What’s your gaming ‘origin story’?
My fifth grade teacher, Tom Tivnan, taught a group of us nerdy kids how to play 1st-edition Dungeons & Dragons during our lunch breaks, and I was instantly hooked. Just looking at that old-school, crossword-puzzle-style dungeon map blew my mind… there were so many possibilities! So once that game ended, a bunch of us set to work designing our own RPGs (I remember a big one based off the Redwall books), and pretty soon we were playing every game we could find. I don’t generally idealize childhood, but spending whole days playing RPGs and swimming in the lake was pretty magical, and really set the tone of gaming for me.
What are some of your earliest sources of inspiration? What inspires you now?
My earliest inspirations for gaming were probably Dungeons & Dragons (with an additional hat tip to Battletech), video games like MicroProse’s immortal Master of Magic, and tons of fantasy novels, especially Patricia C. Wrede’s Enchanted Forest Chronicles, Robert Jordan’s Wheel of Time, and Joel Rosenberg’s Guardians of the Flame series (which first introduced me to t he concept of RPGs). I’m also really grateful that I learned to game from a teacher who specifically didn’t give us access to a bunch of sourcebooks, forcing us to make up our own. For me, RPGs were always about creating things, and the books were just there as a springboard.
In terms of what inspires me now… well, obviously in working on Starfinder, I’m drawing a lot of inspiration from science fiction and science fantasy. My favorite SF series of all time is Dan Simmons’ Hyperion Cantos, and you can see a ton of that reflected in both Starfinder and Distant Worlds (the Pathfinder sourcebook on which Starfinder’s setting is based). I also recently devoured James S.A. Corey’s The Expanse, and China Mieville remains a big influence in his reminder that you can take even the wackiest ideas and weave them together into a cohesive whole. (At the start of Perdido Street Station, you’re all “Seriously? Cactus people?” and by the end you’re like “Hell yes, cactus people!”) In film, of course Star Wars is eternal, and folks like Giger and Guillermo Del Toro rock my world with monsters that are utterly alien and instantly evocative. I’ve been reading a ton of great comics as well recently: East of West, The Wicked and the Divine, Saga, Copperhead, The Unwritten… And musically, Starfinder is basically a Coheed & Cambria album.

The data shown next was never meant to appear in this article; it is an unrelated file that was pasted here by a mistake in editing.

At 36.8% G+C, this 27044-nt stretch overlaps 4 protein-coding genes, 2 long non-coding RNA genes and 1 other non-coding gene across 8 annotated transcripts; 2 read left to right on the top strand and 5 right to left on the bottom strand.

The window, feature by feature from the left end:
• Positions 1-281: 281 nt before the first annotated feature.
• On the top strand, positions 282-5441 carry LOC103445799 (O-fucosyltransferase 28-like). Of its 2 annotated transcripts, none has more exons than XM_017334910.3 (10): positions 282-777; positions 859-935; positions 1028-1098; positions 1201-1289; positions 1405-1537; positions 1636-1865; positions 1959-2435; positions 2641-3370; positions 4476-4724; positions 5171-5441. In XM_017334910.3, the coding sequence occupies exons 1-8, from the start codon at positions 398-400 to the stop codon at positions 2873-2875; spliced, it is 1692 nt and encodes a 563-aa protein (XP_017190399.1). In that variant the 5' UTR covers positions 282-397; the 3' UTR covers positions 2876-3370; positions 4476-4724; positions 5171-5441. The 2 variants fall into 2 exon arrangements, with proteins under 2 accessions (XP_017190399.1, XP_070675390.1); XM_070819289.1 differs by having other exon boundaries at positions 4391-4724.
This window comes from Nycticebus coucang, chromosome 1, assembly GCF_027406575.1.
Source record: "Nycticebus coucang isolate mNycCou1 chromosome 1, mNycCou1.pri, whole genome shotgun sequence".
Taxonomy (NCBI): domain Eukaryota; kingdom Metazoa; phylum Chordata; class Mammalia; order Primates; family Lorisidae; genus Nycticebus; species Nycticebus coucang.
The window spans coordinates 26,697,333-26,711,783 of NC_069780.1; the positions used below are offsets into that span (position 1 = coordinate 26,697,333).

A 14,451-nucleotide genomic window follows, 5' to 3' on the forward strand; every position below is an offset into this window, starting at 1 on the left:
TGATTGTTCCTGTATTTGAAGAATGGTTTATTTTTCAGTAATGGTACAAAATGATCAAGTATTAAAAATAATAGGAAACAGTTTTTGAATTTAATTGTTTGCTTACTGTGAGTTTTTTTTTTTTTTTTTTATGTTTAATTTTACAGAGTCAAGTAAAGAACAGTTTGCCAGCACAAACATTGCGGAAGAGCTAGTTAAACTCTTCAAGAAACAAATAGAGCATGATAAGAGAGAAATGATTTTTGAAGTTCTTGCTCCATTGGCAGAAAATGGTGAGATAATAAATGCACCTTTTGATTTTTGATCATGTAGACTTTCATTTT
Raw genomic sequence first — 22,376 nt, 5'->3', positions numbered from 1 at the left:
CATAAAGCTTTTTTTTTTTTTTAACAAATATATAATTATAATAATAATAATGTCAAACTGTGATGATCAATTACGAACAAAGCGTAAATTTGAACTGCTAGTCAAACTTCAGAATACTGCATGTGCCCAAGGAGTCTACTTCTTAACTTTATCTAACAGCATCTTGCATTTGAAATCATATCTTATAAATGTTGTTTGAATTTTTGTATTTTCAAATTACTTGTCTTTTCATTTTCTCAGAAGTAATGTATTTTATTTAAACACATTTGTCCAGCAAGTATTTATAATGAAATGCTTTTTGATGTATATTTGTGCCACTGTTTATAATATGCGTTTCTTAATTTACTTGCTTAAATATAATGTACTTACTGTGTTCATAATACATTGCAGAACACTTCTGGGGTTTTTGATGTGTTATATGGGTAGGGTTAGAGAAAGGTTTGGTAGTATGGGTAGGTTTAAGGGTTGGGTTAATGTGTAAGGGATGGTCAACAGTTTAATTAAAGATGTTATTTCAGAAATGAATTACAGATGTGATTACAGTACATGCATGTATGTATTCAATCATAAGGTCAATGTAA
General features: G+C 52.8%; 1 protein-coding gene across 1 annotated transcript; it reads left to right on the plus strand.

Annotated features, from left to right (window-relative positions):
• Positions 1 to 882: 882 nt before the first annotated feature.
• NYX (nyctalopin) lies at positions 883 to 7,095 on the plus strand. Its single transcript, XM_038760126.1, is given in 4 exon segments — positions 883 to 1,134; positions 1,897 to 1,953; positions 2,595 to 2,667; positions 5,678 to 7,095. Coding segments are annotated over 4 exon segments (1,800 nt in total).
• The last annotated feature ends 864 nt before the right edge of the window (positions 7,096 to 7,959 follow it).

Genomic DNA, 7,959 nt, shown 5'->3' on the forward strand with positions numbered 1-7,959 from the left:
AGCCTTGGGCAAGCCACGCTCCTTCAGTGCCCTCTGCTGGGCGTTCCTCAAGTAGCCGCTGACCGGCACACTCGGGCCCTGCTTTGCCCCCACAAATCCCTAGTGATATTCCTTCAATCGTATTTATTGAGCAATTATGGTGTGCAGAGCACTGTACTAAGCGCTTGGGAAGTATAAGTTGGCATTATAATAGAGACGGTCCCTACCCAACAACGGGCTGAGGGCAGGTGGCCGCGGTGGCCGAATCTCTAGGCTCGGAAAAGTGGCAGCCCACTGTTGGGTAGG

The honest truth, though, is that I’m very easily inspired. Every time I see something done well—something that moves me emotionally, or captures my imagination—I immediately go “I want to do that!” (I’d probably get a lot more done if I wasn’t constantly, say, impulse-buying a banjo because I saw a great bluegrass band.) But I like to think working in a variety of mediums and genres helps keep me fresh and enthusiastic.
What are some of your favorite things made by other people?
Literally everything I truly enjoy is made by other people, so I have no idea how to answer this question! Every year I have a different set of favorite media, but it’s always tied to that particular point in my life. Like, The Matrix was hugely important to my teenage years and inspired a lot of my science fictional aesthetics, but is it still my favorite? So I’ll just say that the things I’m most addicted to at the moment are Saga, East of West, Wic+Div, the Expanse series, Kristoff & Kaufman’s Illuminae series, and BBC’s Sherlock. (And of course Game of Thrones, because who isn’t?)
In case you mean specifically gaming things… My favorite RPG of the last few years is Dread, because it’s simultaneously practically ruleless and ridiculously tense. On the tactical gaming side, I’ve always loved Heroscape, because of its ease of play and fearless mashing up of genres. And while I sadly don’t get to play a lot of non-Pathfinder campaigns these days, I find companies like Monte Cook Games (Numenera, The Strange) and Posthuman Studios (Eclipse Phase) deeply inspiring—those folks are constantly raising the bar and showing how we can all do things better.